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USF: A scouting report

Breaking down the Bulls before tomorrow's big game.

Kim Klement-USA TODAY Sports

Lost in all the recent talk of a new quarterback and interim head coach is the fact that tomorrow, UConn has a game to play.

But, this is no ordinary game.

It is the Huskies’ first conference contest as a member of the AAC.

It is this year’s homecoming game.

And, as we all know, it is perhaps the first chapter of a new era.

Standing in the way of a smiling start are the South Florida Bulls. Prior to their victory last weekend over Cincinnati, the Bulls seemed to be the only thing between UConn and the title of no. 1 laughing stock in all of college football. Now the Huskies are the ones looking for a win, though they do have some hope.

Under new coach Willie Taggart, USF opened its season by receiving a 53-21 home beatdown courtesy of FCS McNeese State. In the subsequent weeks, the Bulls showed marginal improvement, as they were only outmatched by a combined score of 49-16 going against Michigan State and Florida Atlantic. Soon after, Miami blew the door off of its neighbors to the north, 49-21. The Hurricanes scored touchdowns on five of their first six possessions, and held a 49-7 lead into the final quarter.

Then came the win over Cincinnati. Coach Weist told the media in his weekly press conference that USF schemed his old team well, and after watching the tape, it’s hard to argue. Touchdowns scored on special teams and defense in the first half helped, too, of course. But more importantly, the Bulls’ athleticism provided constant problems for a sluggish Bearcat offense.

These two things—high activity on defense and non-offensive scores—will once again be the keys for USF to achieve victory on Saturday. Just like all of their prior games, USF is an underdog this Saturday by six points. The biggest reason for this setback is a hamstring injury that has hampered star running back Marcus Shaw. Shaw is the best weapon the Bulls have, and by a considerable margin.


Now, you’re going to laugh when you read this, but USF’s offense is similar to that run by last year’s NFC champion, the San Francisco 49ers.

Built on a power running game, this Bull offense will occasionally put an extra lineman on the field and operate frequently from the pistol. Bull running backs receive their hand-offs primarily behind man blocking, while the passing attack this season has been set up regularly with play-action. These play fakes are intended to take pressure off of quarterbacks and limited wide receiving corps.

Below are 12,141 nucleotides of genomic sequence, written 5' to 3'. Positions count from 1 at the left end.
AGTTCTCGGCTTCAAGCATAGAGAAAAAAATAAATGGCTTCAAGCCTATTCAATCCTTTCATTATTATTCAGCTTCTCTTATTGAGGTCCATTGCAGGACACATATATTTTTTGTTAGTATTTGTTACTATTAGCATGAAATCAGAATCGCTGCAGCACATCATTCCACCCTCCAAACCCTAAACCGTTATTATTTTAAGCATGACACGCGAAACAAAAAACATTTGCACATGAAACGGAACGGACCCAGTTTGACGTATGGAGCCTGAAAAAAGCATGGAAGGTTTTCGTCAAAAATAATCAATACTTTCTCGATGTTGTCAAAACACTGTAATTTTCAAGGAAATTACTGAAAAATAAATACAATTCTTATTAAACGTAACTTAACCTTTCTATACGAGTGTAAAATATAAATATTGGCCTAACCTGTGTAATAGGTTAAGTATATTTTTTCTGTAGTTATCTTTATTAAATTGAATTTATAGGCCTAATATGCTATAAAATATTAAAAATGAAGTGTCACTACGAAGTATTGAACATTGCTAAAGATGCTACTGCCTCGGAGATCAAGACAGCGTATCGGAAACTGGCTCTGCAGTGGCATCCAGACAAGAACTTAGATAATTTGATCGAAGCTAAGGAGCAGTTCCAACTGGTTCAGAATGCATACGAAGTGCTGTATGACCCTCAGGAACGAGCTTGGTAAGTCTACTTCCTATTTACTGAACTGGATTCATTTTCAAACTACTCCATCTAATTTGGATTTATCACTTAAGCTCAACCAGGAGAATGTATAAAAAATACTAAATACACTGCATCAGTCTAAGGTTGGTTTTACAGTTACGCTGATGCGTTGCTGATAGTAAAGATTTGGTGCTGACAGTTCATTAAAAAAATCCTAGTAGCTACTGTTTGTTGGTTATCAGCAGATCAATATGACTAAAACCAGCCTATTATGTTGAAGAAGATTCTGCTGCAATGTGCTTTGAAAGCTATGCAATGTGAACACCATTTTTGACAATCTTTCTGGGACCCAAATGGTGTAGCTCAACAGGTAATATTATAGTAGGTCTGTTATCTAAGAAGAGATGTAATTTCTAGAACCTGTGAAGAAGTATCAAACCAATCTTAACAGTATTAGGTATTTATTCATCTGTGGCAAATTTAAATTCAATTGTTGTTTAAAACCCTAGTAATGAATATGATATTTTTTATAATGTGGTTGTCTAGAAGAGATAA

USF has started three different signal callers this season, and each owns a completion percentage below 50 percent. Penn State transfer Steven Bench was the last Bull to get his turn, though he suffered a leg injury against Cincinnati and is unlikely to start. Former walk-on Bobby Eveld will take his place. Eveld is a 6’ 5" senior from Tampa, and a very capable scrambler. As is the case with all quarterbacks who have seen the field for the Bulls in 2013, when Eveld’s first read is covered, his instinct is to take off and run.

Eveld sustained many drives against the Bearcats with his legs, though none of them ended in touchdowns. To be fair, Eveld did not have the benefit of giving the ball to Shaw, who exited with his injury in the first quarter. The trio of backs Shaw leaves behind, Michael Pierre, Ryan Eppes and freshman Darius Tice, are largely unimpressive. Pierre does have some quicks, but could only manage 61 yards on 16 carries against Cincinnati. Meanwhile, Eppes is a redshirt senior, who owns negative one-yard rushing over the last three seasons, and Tice is an unknown.

Downfield, senior Andre Davis is the biggest receiving threat for the Bulls. He enters this weekend on a streak of 23 consecutive games with a recorded catch. His 6’ 1", 202 lb. frame is nearly identical to that of Byron Jones, who ought to match up with Davis frequently in two days. The junior is capable of catching balls at all three levels of the field, runs refined routes and does a nice job of mixing releases, but does not possess overly dangerous speed.